You are going to see a major apartment building under construction this summer behind Granny’s Closet. You may think (because of a well-publicized campaign to “Stop the Hub”) that the City Council voted that down.
Well, you would be right and wrong, and this all has to do with zoning codes. The Hub purchased the property and is entitled by the current zoning code to build a four- to five- story apartment structure. The current zoning code and the flood plain mandates a plain foundation wall along Mike’s Pike.
The Hub requested a zoning change to allow the structure to be built with three stories on the street and a row of shops along Mike’s Pike, lending an “urban environment” to the area. Because the Hub requested a zoning change, the city was able to request concessions that would make the project more appealing. In the case of the Hub, the city was also getting a $500,000 contribution toward a southside parking garage.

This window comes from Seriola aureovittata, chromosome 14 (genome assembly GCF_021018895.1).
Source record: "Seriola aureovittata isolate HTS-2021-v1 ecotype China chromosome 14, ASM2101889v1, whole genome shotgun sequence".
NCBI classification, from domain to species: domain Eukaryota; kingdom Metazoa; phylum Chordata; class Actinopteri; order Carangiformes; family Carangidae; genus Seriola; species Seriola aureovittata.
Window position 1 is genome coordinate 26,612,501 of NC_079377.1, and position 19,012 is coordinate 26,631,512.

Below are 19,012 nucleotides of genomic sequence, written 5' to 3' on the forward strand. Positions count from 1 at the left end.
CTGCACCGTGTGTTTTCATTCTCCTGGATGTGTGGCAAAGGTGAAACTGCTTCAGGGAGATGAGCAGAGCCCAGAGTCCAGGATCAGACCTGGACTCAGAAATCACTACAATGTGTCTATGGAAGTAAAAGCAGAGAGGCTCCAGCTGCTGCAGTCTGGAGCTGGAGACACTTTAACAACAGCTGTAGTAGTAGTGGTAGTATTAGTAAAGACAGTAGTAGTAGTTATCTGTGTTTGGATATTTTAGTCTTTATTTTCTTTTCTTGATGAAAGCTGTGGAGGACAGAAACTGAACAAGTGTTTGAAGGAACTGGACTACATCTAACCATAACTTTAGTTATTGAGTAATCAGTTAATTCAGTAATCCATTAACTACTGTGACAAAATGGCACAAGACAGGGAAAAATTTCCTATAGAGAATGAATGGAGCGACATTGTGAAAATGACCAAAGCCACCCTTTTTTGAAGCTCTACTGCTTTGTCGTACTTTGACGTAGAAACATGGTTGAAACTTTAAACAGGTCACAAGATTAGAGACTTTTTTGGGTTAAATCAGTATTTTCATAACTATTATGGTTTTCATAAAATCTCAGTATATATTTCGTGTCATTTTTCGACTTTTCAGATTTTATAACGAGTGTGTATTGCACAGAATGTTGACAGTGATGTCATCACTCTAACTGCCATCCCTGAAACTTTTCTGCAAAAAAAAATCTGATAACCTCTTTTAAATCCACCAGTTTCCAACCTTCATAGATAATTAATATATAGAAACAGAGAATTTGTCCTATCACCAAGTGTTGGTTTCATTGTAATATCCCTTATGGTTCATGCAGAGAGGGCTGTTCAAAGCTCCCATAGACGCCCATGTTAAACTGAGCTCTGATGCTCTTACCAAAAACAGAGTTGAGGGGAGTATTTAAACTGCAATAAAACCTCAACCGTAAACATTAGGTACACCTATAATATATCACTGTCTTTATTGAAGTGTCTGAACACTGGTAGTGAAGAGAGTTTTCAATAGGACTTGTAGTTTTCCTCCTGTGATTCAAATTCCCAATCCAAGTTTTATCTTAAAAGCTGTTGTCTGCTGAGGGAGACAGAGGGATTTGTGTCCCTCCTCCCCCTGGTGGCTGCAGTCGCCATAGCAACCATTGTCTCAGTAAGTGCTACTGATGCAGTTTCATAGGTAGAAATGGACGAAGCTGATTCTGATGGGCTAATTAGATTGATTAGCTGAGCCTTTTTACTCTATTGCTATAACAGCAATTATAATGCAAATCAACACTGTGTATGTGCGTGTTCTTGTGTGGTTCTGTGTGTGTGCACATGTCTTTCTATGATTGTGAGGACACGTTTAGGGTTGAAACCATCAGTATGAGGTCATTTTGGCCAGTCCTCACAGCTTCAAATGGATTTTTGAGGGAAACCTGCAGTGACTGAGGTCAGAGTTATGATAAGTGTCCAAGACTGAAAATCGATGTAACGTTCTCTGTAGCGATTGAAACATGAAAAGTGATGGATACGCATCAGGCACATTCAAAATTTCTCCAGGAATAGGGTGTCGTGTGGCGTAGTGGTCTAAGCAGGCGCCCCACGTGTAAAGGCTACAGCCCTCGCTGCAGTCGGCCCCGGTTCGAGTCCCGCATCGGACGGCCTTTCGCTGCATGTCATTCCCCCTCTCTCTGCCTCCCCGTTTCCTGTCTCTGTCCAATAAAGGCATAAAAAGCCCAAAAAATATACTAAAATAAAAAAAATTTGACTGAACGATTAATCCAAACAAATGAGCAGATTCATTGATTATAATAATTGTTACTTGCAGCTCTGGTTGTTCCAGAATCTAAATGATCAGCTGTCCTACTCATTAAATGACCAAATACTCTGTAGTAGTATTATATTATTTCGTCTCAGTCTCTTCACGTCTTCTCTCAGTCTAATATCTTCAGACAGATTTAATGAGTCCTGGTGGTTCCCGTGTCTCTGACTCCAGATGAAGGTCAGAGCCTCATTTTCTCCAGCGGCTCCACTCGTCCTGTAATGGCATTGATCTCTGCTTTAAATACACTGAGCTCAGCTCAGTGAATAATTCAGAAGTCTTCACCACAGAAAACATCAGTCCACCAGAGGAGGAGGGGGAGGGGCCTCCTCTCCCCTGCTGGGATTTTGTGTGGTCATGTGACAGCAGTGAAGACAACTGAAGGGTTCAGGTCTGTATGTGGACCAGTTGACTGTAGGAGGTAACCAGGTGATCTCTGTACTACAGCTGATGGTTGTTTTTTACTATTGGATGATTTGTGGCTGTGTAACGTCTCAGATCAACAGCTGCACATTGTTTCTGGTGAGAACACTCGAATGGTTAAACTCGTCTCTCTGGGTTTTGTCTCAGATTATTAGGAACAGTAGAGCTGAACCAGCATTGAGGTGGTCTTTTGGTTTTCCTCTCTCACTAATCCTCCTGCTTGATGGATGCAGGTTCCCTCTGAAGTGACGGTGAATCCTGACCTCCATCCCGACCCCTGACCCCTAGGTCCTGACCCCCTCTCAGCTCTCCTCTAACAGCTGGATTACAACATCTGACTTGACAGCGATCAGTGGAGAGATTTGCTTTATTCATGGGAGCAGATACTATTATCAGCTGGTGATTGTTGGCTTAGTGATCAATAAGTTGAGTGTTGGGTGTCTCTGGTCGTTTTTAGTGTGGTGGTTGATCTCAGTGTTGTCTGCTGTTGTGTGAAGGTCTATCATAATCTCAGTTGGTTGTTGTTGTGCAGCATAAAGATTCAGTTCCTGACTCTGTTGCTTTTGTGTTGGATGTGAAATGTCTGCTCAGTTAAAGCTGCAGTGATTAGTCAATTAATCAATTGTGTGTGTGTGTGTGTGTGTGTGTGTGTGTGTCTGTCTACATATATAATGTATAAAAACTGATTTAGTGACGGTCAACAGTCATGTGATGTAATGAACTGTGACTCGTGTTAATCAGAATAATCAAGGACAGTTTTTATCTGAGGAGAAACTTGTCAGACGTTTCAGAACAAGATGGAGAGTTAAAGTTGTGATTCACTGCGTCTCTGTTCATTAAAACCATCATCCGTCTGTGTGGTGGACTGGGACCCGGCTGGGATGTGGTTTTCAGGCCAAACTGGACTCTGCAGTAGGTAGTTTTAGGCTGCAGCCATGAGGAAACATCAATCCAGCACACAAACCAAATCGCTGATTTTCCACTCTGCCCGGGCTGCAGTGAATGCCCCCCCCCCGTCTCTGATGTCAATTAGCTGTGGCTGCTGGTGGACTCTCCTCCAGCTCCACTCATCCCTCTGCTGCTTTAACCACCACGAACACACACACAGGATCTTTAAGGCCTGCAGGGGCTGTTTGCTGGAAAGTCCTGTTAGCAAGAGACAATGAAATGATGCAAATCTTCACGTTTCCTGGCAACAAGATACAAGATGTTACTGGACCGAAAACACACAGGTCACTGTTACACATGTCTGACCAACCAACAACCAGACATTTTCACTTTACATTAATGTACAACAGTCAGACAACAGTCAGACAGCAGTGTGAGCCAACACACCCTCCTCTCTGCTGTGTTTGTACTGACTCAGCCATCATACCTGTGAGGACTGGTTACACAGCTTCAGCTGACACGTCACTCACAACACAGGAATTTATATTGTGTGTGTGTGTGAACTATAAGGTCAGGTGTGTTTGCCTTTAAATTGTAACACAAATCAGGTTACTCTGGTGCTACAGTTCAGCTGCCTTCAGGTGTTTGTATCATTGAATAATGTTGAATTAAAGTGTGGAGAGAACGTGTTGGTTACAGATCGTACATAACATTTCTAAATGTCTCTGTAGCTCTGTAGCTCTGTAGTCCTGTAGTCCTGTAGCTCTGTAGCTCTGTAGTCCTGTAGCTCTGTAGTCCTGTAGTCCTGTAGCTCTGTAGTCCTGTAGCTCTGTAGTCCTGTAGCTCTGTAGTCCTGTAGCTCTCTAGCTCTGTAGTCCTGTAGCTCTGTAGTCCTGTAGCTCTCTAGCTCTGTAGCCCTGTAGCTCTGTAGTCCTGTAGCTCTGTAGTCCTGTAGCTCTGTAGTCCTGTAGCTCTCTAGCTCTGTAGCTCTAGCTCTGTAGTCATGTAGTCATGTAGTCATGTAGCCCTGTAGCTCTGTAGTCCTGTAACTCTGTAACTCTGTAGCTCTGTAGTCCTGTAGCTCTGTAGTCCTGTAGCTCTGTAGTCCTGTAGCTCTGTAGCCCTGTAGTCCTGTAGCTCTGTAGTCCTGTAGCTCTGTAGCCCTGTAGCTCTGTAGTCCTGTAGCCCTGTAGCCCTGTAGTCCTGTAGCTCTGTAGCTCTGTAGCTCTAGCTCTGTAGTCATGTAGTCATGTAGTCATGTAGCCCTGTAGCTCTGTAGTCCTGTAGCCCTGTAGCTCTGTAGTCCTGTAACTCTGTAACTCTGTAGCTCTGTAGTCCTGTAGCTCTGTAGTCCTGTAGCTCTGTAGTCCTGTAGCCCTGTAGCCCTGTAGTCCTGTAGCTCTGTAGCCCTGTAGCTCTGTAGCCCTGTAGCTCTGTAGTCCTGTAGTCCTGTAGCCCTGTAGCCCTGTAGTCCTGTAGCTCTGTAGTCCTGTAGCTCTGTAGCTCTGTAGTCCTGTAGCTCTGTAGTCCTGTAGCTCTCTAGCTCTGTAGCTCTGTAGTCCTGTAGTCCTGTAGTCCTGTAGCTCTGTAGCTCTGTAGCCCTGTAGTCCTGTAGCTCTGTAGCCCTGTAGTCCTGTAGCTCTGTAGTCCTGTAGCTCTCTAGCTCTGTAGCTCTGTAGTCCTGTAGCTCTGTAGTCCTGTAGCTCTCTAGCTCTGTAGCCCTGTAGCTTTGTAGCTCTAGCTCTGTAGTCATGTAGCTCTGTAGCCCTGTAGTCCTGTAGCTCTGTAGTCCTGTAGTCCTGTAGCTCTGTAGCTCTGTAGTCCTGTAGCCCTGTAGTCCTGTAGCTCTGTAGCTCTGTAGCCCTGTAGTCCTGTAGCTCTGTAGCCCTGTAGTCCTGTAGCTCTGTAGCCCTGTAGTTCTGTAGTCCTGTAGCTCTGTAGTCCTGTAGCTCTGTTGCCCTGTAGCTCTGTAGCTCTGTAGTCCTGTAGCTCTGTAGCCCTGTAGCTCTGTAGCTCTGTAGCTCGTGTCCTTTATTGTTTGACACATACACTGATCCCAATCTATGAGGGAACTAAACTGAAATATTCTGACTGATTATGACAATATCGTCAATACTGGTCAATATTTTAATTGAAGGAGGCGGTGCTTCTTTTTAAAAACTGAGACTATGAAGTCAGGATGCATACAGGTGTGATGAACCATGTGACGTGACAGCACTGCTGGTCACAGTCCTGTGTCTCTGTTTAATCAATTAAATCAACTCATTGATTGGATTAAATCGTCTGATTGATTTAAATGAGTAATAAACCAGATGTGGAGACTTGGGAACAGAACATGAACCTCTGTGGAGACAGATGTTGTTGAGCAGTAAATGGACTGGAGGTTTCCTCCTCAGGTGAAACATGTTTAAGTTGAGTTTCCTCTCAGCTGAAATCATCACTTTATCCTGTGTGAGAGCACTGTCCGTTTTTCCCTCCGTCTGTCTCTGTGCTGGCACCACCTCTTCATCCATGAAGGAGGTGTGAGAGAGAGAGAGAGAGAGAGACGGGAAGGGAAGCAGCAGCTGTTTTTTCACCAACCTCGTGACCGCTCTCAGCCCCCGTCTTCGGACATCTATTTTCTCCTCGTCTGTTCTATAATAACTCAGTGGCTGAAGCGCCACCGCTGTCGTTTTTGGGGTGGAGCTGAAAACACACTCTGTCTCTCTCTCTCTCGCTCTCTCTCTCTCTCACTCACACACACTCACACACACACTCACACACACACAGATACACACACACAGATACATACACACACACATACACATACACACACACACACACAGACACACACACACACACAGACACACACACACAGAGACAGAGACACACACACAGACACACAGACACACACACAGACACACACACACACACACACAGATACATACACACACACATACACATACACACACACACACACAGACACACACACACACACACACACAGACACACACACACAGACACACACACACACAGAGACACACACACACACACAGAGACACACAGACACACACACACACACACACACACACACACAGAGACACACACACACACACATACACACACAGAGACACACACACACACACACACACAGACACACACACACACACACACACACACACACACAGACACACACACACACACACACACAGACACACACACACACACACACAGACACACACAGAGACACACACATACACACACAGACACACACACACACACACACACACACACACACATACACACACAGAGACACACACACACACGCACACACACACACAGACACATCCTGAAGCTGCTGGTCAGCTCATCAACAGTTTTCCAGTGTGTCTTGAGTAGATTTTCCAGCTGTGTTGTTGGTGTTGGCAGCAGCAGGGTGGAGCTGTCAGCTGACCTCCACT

So, what happened? Because of protests from some of the adjacent property owners, six Council votes were required to change the zoning. Remember, if the zoning was not changed, the Hub would have the right to build its original five-story plan. Well, the “Stop the Hub” campaign worked in that the zoning change received only four votes in favor of the rezoning. But, in fact, that vote did not stop the Hub, it merely created a situation where the Hub has reverted to its original plan and zoning rights. That’s why in the coming months you will be seeing construction of a five-story apartment building with no storefronts.
I voted for the zoning change, thinking that the rezone would create a more appealing structure, not to mention the parking contribution.
Every person or entity that purchases a parcel of land has the right to build something. That has to be considered when addressing a zoning change request. Sometimes a zoning change results in a better, more attractive use.
By Jerry Nabours